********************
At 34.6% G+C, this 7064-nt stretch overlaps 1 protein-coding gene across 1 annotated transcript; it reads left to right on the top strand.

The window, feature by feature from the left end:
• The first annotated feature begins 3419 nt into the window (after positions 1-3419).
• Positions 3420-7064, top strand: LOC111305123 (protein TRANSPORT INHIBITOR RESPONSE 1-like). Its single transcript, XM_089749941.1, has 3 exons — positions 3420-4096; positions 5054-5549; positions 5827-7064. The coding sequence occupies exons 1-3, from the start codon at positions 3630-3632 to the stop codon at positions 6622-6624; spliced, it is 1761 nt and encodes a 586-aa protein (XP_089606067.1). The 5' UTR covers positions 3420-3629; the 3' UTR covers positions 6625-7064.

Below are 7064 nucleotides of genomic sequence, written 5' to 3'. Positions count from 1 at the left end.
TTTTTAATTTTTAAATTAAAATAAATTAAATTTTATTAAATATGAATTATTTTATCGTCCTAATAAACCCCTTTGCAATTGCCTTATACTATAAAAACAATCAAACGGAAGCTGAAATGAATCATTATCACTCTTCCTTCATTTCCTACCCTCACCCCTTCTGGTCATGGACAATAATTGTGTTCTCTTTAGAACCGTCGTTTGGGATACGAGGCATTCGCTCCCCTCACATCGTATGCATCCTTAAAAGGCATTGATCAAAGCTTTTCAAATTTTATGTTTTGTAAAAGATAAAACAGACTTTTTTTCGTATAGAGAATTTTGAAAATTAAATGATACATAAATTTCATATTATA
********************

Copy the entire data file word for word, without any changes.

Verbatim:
At 34.6% G+C, this 7064-nt stretch overlaps 1 protein-coding gene across 1 annotated transcript; it reads left to right on the top strand.

The window, feature by feature from the left end:
• The first annotated feature begins 3419 nt into the window (after positions 1-3419).
• Positions 3420-7064, top strand: LOC111305123 (protein TRANSPORT INHIBITOR RESPONSE 1-like). Its single transcript, XM_089749941.1, has 3 exons — positions 3420-4096; positions 5054-5549; positions 5827-7064. The coding sequence occupies exons 1-3, from the start codon at positions 3630-3632 to the stop codon at positions 6622-6624; spliced, it is 1761 nt and encodes a 586-aa protein (XP_089606067.1). The 5' UTR covers positions 3420-3629; the 3' UTR covers positions 6625-7064.

Below are 7064 nucleotides of genomic sequence, written 5' to 3'. Positions count from 1 at the left end.
TTTTTAATTTTTAAATTAAAATAAATTAAATTTTATTAAATATGAATTATTTTATCGTCCTAATAAACCCCTTTGCAATTGCCTTATACTATAAAAACAATCAAACGGAAGCTGAAATGAATCATTATCACTCTTCCTTCATTTCCTACCCTCACCCCTTCTGGTCATGGACAATAATTGTGTTCTCTTTAGAACCGTCGTTTGGGATACGAGGCATTCGCTCCCCTCACATCGTATGCATCCTTAAAAGGCATTGATCAAAGCTTTTCAAATTTTATGTTTTGTAAAAGATAAAACAGACTTTTTTTCGTATAGAGAATTTTGAAAATTAAATGATACATAAATTTCATATTATA